Carbohydrate Counting is the method we now teach to allow those individuals on a basal bolus insulin regimen (a combined insulin therapy consisting of both background insulin and rapid acting insulin at meal times) to match their fast acting insulin to their dietary intake.
The premise is this method gives those on a basal bolus regimen (most likely those suffering with type 1 diabetes) more flexibility in their diet to eat whatever they want, whenever they want.
If you have had diabetes for many years, you may remember the days when you were given a set rapid acting insulin dose and told how many carbohydrates you can eat at meal times. This left patients diet very inflexible and little room for manoeuvre. If they did stray from their set carbohydrate doses, the blood glucose level would either spike above target levels or possibly induce hypoglycaemia. Therefore, carbohydrate counting allows more flexibility in your diet.
Carbohydrate counting essentially involves working out your carbohydrate intake at meals or snacks and then using a predefined ratio of insulin to carbohydrate to calculate how much rapid insulin you need to inject.
Lets get started
As the name implies, carbohydrate counting is concerned only with the foods which have a significant effect on your blood glucose levels, which are carbohydrates. Therefore, the first step is knowing which foods contain carbohydrate. I have produced another article on this previously that you can access by clicking here.
As a quick summary, carbohydrate containing foods can be split into 2 categories; starchy and sugar. Starchy carbohydrates consist of rice, pasta, potatoes, cereals, oats, any flour containing foods, batter and bread.
Sugar can be split into 2 sub-categories consisting of free/processed sugar or natural sugar.
Free sugars are sugars like cakes, biscuits, table sugar, sweets, sauces, full sugar pop drinks and honey, syrups and juices (these three are generally highly processed and/or act like free sugars once entering the body).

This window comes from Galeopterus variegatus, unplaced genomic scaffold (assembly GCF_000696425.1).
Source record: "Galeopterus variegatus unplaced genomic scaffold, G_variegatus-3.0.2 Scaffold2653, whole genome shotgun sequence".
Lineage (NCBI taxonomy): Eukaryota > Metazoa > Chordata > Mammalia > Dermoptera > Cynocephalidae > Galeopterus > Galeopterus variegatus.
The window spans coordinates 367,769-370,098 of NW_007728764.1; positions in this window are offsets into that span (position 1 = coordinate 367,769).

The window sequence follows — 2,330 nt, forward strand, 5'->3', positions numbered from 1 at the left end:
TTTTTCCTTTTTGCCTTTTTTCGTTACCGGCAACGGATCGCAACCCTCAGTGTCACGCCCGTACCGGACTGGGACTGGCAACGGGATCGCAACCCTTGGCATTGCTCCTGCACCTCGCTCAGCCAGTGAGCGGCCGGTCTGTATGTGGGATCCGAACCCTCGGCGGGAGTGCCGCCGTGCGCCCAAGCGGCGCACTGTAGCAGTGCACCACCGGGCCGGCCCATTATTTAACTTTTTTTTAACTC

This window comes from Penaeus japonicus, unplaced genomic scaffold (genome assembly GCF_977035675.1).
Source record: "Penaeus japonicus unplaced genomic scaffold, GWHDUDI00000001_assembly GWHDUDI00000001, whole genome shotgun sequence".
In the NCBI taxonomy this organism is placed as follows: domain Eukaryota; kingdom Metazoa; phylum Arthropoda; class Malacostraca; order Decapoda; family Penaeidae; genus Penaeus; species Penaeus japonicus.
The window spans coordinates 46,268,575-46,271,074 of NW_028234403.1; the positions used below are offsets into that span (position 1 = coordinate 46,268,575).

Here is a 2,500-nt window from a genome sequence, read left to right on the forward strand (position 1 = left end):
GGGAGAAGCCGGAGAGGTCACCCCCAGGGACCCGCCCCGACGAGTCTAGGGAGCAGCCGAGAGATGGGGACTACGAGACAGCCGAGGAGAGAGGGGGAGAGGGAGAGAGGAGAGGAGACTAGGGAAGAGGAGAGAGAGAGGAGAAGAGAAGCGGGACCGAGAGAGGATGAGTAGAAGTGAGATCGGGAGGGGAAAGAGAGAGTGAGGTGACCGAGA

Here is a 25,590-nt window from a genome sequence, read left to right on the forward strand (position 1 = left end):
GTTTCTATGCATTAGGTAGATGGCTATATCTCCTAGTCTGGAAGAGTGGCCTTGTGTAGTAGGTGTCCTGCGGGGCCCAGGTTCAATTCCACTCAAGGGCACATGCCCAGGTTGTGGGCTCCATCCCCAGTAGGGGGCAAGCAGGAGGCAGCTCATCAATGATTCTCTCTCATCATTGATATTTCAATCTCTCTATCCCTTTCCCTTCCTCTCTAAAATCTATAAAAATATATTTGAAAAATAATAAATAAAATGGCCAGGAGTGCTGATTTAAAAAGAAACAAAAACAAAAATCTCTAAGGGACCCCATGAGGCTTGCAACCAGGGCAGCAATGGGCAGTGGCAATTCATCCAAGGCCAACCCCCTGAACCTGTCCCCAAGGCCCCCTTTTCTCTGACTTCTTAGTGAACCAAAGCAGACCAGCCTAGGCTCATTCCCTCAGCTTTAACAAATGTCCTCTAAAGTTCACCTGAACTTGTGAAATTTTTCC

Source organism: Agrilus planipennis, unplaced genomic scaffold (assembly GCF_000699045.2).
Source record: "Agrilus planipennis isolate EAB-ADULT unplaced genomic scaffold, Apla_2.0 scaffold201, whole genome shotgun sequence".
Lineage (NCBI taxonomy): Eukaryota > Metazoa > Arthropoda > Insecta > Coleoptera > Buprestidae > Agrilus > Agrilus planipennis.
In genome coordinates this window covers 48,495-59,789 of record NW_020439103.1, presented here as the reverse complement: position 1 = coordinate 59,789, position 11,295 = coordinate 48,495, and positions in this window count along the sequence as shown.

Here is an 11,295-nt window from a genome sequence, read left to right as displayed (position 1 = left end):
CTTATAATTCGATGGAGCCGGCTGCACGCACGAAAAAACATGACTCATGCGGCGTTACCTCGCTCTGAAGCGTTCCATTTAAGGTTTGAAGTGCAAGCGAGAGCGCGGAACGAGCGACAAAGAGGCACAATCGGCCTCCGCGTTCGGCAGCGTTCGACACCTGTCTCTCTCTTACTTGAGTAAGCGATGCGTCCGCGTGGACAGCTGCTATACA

Natural sugars consist of fruit and milk sugars known as lactose. Therefore, any fruit needs to be considered for carbohydrate counting purposes and milk sugars, known as lactose, will also have an effect on your blood glucose levels with the exception of cheese whereby the lactose is processed out.
Calculating how much carbohydrate
Now you know what foods to look for, the second stage is calculating how many carbohydrates are in your meal.
Generally speaking, if the total amount at meals or as a snack is below 20g we would say this is insignificant and rarely requires rapid acting insulin. However, this is a general principle rather than a defined rule and some individuals may find they require some insulin with a small carbohydrate containing meal or snack.
There are several methods you can use in order to calculate the amount of carbohydrate in your meal. We’ll start with the most accurate method.
Food label reading
Every label containing food, by law, must provide you with the nutritional information per 100g. Some companies will help you out even further by providing the information per serving also.
Below is an example of a baking potatoes food label.
|Typical Values||100g contains||A typical 250g serving contains|
|Energy||345kJ (81kcal)||862kJ (203kcal)|
Remember, for carbohydrate counting we are concerned with the total carbohydrate, not just sugars.
Lets pressure I was going to eat 180g of potatoes at my meal in this example. There are a few ways you can calculate the total carbohydrate content using the information provided per 100g.
The first and easiest way is to literally multiply by a percentage.